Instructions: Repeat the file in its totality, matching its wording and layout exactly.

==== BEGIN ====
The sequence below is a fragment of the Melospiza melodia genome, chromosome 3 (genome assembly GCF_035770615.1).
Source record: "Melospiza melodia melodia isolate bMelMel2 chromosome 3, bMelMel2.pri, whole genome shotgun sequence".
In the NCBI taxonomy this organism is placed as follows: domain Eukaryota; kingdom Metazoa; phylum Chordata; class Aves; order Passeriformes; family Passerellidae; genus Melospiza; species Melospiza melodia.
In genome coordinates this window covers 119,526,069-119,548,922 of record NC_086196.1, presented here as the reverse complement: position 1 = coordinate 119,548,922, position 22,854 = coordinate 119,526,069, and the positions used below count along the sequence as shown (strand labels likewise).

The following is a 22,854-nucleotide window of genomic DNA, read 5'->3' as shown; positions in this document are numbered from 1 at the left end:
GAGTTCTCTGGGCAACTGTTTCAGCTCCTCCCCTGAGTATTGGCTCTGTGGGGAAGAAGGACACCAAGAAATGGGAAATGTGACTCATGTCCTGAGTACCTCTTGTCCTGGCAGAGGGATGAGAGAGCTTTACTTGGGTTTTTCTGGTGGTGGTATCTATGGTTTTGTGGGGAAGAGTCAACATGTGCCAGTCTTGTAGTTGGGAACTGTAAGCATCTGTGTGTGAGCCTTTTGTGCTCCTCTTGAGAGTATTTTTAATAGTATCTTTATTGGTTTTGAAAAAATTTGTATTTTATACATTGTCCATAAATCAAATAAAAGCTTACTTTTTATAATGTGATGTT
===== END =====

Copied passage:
The sequence below is a fragment of the Melospiza melodia genome, chromosome 3 (genome assembly GCF_035770615.1).
Source record: "Melospiza melodia melodia isolate bMelMel2 chromosome 3, bMelMel2.pri, whole genome shotgun sequence".
In the NCBI taxonomy this organism is placed as follows: domain Eukaryota; kingdom Metazoa; phylum Chordata; class Aves; order Passeriformes; family Passerellidae; genus Melospiza; species Melospiza melodia.
In genome coordinates this window covers 119,526,069-119,548,922 of record NC_086196.1, presented here as the reverse complement: position 1 = coordinate 119,548,922, position 22,854 = coordinate 119,526,069, and the positions used below count along the sequence as shown (strand labels likewise).

The following is a 22,854-nucleotide window of genomic DNA, read 5'->3' as shown; positions in this document are numbered from 1 at the left end:
GAGTTCTCTGGGCAACTGTTTCAGCTCCTCCCCTGAGTATTGGCTCTGTGGGGAAGAAGGACACCAAGAAATGGGAAATGTGACTCATGTCCTGAGTACCTCTTGTCCTGGCAGAGGGATGAGAGAGCTTTACTTGGGTTTTTCTGGTGGTGGTATCTATGGTTTTGTGGGGAAGAGTCAACATGTGCCAGTCTTGTAGTTGGGAACTGTAAGCATCTGTGTGTGAGCCTTTTGTGCTCCTCTTGAGAGTATTTTTAATAGTATCTTTATTGGTTTTGAAAAAATTTGTATTTTATACATTGTCCATAAATCAAATAAAAGCTTACTTTTTATAATGTGATGTT